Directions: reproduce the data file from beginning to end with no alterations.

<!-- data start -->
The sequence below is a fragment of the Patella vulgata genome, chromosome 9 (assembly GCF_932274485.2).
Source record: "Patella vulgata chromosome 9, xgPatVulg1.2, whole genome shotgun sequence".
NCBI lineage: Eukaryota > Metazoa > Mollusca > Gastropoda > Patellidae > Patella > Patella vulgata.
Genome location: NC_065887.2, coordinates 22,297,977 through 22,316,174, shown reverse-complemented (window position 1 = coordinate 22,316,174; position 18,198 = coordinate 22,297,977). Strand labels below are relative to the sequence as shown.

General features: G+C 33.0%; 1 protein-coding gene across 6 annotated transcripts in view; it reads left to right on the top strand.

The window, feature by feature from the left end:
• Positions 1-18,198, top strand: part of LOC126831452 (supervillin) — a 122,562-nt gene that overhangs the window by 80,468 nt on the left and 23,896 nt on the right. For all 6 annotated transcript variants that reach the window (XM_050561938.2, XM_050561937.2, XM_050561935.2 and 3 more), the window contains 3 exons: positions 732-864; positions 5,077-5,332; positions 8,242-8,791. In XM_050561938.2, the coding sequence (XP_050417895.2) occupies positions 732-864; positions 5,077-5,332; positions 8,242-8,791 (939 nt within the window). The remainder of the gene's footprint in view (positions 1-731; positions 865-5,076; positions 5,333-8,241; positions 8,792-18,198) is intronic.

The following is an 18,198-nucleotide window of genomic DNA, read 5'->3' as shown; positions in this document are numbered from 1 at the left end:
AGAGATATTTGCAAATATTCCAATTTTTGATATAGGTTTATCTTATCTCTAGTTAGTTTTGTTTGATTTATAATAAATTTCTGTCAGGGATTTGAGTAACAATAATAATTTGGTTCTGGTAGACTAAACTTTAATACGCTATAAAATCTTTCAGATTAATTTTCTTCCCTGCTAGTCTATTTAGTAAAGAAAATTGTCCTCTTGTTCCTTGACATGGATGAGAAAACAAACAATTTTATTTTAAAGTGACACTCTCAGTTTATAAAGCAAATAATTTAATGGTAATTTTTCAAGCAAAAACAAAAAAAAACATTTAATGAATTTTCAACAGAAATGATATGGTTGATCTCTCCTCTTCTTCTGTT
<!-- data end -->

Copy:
The sequence below is a fragment of the Patella vulgata genome, chromosome 9 (assembly GCF_932274485.2).
Source record: "Patella vulgata chromosome 9, xgPatVulg1.2, whole genome shotgun sequence".
NCBI lineage: Eukaryota > Metazoa > Mollusca > Gastropoda > Patellidae > Patella > Patella vulgata.
Genome location: NC_065887.2, coordinates 22,297,977 through 22,316,174, shown reverse-complemented (window position 1 = coordinate 22,316,174; position 18,198 = coordinate 22,297,977). Strand labels below are relative to the sequence as shown.

General features: G+C 33.0%; 1 protein-coding gene across 6 annotated transcripts in view; it reads left to right on the top strand.

The window, feature by feature from the left end:
• Positions 1-18,198, top strand: part of LOC126831452 (supervillin) — a 122,562-nt gene that overhangs the window by 80,468 nt on the left and 23,896 nt on the right. For all 6 annotated transcript variants that reach the window (XM_050561938.2, XM_050561937.2, XM_050561935.2 and 3 more), the window contains 3 exons: positions 732-864; positions 5,077-5,332; positions 8,242-8,791. In XM_050561938.2, the coding sequence (XP_050417895.2) occupies positions 732-864; positions 5,077-5,332; positions 8,242-8,791 (939 nt within the window). The remainder of the gene's footprint in view (positions 1-731; positions 865-5,076; positions 5,333-8,241; positions 8,792-18,198) is intronic.

The following is an 18,198-nucleotide window of genomic DNA, read 5'->3' as shown; positions in this document are numbered from 1 at the left end:
AGAGATATTTGCAAATATTCCAATTTTTGATATAGGTTTATCTTATCTCTAGTTAGTTTTGTTTGATTTATAATAAATTTCTGTCAGGGATTTGAGTAACAATAATAATTTGGTTCTGGTAGACTAAACTTTAATACGCTATAAAATCTTTCAGATTAATTTTCTTCCCTGCTAGTCTATTTAGTAAAGAAAATTGTCCTCTTGTTCCTTGACATGGATGAGAAAACAAACAATTTTATTTTAAAGTGACACTCTCAGTTTATAAAGCAAATAATTTAATGGTAATTTTTCAAGCAAAAACAAAAAAAAACATTTAATGAATTTTCAACAGAAATGATATGGTTGATCTCTCCTCTTCTTCTGTT